- Language: English
- 562 Pages
- Published: December 2011
- Region: Global
More Dead Ends and Detours. En Route to Successful Total Synthesis
- Published: May 2013
- Region: Global
- 288 Pages
- John Wiley and Sons Ltd
This long-awaited sequel to "Dead Ends and Detours" retains the proven concept while featuring over 20 new case studies of failed strategies and their (successful) solutions in natural product total synthesis. Furthermore, computational models are used to discuss the problem in much more detail and to provide readers with additional information not found in the primary literature.
The topics include classic synthetic reactions, metal-mediated coupling reactions, metathesis, asymmetric catalysis, and the importance of protecting and activating groups.
As a result, both graduate students in organic chemistry and advanced researchers will benefit from the knowledge derived from the step-by-step analysis of mistakes made in the past and, thus be able to improve their own chemical reaction planning. With its coverage of the most commonly applied reaction types, the book perfectly complements its predecessor, which focuses on general aspects, thus making it attractive to former and prospective readers.
Introduction: From the Blackboard to the Laboratory
IS THERE YET TROUBLE WITH CLASSICAL SYNTHETIC REACTIONS?
The Diels-Alder Reaction
The Aldol Condensation
The Michael Addition
Oxidation and Reductions
PROTECTING AND ACTIVATING GROUPS: STILL TROUBLESOME?
HOW EFFICIENT ARE METAL-MEDIATED SYNTHETIC STEPS?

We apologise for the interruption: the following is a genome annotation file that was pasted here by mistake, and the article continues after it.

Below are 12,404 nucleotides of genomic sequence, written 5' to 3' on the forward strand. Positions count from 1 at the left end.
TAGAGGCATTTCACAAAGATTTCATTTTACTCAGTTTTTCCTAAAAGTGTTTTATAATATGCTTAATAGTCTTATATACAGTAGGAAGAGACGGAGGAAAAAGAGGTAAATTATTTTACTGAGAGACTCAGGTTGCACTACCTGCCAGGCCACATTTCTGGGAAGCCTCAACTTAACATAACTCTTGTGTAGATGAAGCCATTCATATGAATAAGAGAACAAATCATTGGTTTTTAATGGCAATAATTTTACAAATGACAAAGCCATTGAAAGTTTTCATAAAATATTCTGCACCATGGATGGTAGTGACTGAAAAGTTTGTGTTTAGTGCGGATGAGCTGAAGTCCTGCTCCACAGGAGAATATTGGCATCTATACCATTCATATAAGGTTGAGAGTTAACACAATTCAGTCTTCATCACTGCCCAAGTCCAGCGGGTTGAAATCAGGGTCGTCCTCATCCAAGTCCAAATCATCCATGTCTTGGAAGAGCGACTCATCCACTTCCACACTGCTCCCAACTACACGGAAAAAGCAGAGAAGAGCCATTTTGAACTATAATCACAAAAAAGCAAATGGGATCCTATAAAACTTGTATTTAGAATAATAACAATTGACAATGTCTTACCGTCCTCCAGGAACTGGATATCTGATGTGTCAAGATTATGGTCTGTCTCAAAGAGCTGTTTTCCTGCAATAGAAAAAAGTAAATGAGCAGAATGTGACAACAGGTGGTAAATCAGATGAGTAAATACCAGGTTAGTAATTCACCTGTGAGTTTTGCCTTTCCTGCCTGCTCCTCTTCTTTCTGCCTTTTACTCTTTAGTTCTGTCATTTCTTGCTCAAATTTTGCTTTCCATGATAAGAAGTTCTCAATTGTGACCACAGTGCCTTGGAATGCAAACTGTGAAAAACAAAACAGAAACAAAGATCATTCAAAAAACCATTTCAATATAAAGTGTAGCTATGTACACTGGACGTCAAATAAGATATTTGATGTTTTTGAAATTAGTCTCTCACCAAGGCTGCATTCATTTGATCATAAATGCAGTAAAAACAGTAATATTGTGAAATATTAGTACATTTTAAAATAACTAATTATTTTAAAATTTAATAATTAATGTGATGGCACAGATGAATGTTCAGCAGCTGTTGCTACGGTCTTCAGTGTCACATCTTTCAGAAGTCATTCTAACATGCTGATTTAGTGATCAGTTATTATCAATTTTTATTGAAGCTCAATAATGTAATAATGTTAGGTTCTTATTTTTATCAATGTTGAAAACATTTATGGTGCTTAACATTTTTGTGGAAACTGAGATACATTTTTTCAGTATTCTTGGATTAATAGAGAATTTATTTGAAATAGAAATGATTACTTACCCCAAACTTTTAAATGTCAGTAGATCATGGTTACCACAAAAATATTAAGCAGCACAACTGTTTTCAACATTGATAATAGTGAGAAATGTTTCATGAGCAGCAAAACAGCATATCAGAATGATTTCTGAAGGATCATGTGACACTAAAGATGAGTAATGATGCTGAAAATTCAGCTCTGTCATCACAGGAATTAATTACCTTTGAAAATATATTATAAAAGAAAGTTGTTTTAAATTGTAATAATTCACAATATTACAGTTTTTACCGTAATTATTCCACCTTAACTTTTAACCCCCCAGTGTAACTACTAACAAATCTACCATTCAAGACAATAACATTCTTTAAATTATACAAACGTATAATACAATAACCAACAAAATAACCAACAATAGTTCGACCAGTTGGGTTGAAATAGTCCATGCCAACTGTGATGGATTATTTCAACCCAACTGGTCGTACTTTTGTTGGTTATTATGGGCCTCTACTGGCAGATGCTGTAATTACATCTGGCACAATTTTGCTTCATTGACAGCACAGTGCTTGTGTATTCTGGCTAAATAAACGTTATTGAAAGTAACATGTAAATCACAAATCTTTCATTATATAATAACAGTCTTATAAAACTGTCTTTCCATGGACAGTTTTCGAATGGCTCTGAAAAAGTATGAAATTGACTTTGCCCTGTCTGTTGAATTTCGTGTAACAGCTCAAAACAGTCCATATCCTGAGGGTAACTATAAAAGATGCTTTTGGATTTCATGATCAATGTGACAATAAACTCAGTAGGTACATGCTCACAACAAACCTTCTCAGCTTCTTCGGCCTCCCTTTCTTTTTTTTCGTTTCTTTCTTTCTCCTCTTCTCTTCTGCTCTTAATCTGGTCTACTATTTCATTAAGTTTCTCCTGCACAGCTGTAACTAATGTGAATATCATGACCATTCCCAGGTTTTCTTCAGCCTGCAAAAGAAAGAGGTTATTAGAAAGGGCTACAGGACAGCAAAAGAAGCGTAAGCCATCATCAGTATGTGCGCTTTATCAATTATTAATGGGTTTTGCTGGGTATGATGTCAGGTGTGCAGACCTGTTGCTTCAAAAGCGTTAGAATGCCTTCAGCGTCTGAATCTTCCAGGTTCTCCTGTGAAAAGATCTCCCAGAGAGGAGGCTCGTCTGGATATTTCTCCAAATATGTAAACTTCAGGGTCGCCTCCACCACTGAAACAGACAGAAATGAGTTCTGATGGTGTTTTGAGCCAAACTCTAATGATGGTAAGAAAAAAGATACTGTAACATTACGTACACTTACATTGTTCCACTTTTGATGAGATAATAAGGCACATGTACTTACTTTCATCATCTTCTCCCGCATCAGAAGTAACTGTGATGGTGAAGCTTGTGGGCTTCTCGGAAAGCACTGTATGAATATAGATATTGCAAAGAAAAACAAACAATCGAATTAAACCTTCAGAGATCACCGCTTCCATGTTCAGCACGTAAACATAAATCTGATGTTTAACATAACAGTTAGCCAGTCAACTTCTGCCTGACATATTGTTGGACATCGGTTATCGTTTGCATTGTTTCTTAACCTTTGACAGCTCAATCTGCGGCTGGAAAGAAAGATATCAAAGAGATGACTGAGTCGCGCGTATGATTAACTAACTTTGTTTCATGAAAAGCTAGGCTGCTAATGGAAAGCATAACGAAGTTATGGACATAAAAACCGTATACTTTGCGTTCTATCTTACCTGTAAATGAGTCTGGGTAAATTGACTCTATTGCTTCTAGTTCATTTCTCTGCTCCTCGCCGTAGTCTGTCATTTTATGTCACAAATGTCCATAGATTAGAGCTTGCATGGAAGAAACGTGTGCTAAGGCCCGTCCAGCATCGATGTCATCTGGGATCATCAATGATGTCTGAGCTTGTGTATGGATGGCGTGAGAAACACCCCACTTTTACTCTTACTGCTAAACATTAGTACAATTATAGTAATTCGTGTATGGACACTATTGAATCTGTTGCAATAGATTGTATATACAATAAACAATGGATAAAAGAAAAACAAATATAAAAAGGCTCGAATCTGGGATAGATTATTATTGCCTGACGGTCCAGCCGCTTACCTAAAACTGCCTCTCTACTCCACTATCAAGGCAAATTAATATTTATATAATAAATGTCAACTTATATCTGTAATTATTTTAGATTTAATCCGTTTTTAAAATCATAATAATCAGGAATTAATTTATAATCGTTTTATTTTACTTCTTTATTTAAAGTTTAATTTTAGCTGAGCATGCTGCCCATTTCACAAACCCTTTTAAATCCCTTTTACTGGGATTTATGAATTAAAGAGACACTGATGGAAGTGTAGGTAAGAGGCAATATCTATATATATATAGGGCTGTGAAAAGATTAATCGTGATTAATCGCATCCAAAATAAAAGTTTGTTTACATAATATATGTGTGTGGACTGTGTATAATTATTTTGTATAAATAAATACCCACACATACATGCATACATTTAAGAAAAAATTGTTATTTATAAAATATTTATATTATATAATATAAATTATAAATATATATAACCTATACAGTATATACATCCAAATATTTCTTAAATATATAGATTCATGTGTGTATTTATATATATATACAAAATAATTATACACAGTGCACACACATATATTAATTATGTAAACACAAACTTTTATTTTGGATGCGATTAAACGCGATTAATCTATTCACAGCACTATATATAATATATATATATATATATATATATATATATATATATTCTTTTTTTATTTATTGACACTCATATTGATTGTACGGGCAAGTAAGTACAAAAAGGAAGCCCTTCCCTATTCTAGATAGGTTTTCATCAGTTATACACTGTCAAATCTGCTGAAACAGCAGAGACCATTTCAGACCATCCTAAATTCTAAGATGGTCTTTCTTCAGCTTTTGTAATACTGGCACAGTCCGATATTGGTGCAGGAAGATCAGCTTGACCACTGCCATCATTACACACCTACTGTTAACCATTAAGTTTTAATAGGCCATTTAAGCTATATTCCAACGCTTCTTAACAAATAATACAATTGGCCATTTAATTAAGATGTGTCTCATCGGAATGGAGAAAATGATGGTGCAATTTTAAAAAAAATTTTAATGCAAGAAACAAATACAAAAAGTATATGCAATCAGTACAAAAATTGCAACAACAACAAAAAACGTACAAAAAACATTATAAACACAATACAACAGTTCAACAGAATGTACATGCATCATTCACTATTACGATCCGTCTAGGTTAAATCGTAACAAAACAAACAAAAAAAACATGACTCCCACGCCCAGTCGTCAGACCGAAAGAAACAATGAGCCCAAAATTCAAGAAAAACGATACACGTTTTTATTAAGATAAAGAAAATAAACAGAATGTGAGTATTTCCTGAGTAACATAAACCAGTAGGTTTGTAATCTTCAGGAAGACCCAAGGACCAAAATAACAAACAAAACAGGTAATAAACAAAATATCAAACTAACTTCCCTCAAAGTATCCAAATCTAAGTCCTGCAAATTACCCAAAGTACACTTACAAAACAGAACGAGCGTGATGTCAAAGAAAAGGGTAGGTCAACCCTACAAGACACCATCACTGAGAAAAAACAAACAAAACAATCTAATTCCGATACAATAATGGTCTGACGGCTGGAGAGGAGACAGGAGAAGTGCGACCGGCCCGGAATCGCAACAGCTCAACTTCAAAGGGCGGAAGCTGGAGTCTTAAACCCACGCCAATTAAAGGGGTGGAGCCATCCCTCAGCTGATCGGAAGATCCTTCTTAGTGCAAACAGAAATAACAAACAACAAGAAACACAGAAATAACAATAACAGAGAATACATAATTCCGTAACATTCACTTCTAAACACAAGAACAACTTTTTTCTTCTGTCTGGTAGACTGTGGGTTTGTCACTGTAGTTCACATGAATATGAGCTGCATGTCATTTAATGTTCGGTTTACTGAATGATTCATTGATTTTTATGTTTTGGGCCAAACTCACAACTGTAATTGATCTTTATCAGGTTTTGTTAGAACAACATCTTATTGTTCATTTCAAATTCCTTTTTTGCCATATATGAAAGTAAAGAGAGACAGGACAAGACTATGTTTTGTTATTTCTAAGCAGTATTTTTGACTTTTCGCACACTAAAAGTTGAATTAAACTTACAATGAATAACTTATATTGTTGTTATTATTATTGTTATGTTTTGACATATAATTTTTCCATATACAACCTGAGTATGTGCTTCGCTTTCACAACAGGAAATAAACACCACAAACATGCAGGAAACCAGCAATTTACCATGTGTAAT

Miguel A. Sierra studied chemistry at the UCM (Madrid), receiving his PhD in 1987, after which he was appointed Assistant Professor. After a postdoctoral stay at Colorado State University under Louis Hegedus, he returned to Madrid where he became a professor in 1990. His research encompasses the development of new processes based on transition-metal complexes, the preparation of new bioorganometallic compounds tailor-made for specific applications in crop protection, and the study of environmental organic processes. Professor Sierra is the secretary of the Madrid regional division of the Spanish Chemical Society and a member of the Scientific Advisory Board for the Organization for the Prohibition of Chemical Weapons (OPCW). He has published 140 scientific articles, 4 books and 5 patents.. . . Maria C. de la Torre studied chemistry at the Universidad Complutense de Madrid (UCM) where she received her PhD in 1986. After postdoctoral work at Imperial College under Steven Ley and Colorado State University under Albert Meyers, she returned to Madrid in 1989 as a scientific researcher at the Consejo Superior de Investigaciones Cient?ficas. At present she is a staff member of the Synthesis, Structure and Properties of Organic Compounds Department, at the Instituto de Qu?mica Org?nica General (IQOG). Her current research interests focus on the chemistry of densely functionalized natural products, and the preparation of natural product hybrids with mixed and/or complementary biological properties.. . . Fernando P. Coss?o studied Chemical Science at the University of Zaragoza and went on to receive a PhD in 1986 at the UPV/EHU Basque University. He has spent post-doctoral fellowships at the Centre National de la Recherche Scientifique, CNRS, in Talence (France) and at the University of California Los Angeles. He became an Associate Professor at the UPV/EHU Faculty of Chemistry in 1988 and a full Professor of this faculty in 2002. He has occupied a number of posts, such as the vice-chancellor of Research and International Relations at the UPV/EHU (2001-2004), Secretary of the Committee of Experimental Sciences of UNIQUAL (2007-2009), and Chairman of the Ikerbasque Executive Committee (2009)..